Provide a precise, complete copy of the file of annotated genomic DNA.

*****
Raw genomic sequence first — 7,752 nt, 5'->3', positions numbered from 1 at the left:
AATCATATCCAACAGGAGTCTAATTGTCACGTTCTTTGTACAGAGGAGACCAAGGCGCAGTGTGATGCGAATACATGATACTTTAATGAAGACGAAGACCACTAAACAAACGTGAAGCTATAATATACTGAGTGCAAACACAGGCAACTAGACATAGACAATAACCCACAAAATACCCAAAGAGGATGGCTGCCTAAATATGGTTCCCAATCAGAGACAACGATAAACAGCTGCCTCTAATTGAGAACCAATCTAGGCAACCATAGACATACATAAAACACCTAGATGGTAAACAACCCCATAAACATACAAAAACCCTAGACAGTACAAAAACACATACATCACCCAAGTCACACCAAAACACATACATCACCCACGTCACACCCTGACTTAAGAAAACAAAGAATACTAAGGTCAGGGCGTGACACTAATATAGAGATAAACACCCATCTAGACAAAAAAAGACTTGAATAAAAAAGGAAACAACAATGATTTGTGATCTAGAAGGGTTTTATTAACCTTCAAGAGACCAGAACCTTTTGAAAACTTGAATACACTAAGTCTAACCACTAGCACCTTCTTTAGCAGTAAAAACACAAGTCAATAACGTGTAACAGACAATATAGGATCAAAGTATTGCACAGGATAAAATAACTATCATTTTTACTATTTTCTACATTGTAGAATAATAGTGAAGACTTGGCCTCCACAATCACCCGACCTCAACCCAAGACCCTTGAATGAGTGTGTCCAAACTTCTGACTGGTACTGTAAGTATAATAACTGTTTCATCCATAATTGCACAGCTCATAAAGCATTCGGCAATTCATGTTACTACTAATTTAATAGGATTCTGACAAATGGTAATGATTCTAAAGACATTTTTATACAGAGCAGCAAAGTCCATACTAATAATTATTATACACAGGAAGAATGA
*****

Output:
Raw genomic sequence first — 7,752 nt, 5'->3', positions numbered from 1 at the left:
AATCATATCCAACAGGAGTCTAATTGTCACGTTCTTTGTACAGAGGAGACCAAGGCGCAGTGTGATGCGAATACATGATACTTTAATGAAGACGAAGACCACTAAACAAACGTGAAGCTATAATATACTGAGTGCAAACACAGGCAACTAGACATAGACAATAACCCACAAAATACCCAAAGAGGATGGCTGCCTAAATATGGTTCCCAATCAGAGACAACGATAAACAGCTGCCTCTAATTGAGAACCAATCTAGGCAACCATAGACATACATAAAACACCTAGATGGTAAACAACCCCATAAACATACAAAAACCCTAGACAGTACAAAAACACATACATCACCCAAGTCACACCAAAACACATACATCACCCACGTCACACCCTGACTTAAGAAAACAAAGAATACTAAGGTCAGGGCGTGACACTAATATAGAGATAAACACCCATCTAGACAAAAAAAGACTTGAATAAAAAAGGAAACAACAATGATTTGTGATCTAGAAGGGTTTTATTAACCTTCAAGAGACCAGAACCTTTTGAAAACTTGAATACACTAAGTCTAACCACTAGCACCTTCTTTAGCAGTAAAAACACAAGTCAATAACGTGTAACAGACAATATAGGATCAAAGTATTGCACAGGATAAAATAACTATCATTTTTACTATTTTCTACATTGTAGAATAATAGTGAAGACTTGGCCTCCACAATCACCCGACCTCAACCCAAGACCCTTGAATGAGTGTGTCCAAACTTCTGACTGGTACTGTAAGTATAATAACTGTTTCATCCATAATTGCACAGCTCATAAAGCATTCGGCAATTCATGTTACTACTAATTTAATAGGATTCTGACAAATGGTAATGATTCTAAAGACATTTTTATACAGAGCAGCAAAGTCCATACTAATAATTATTATACACAGGAAGAATGA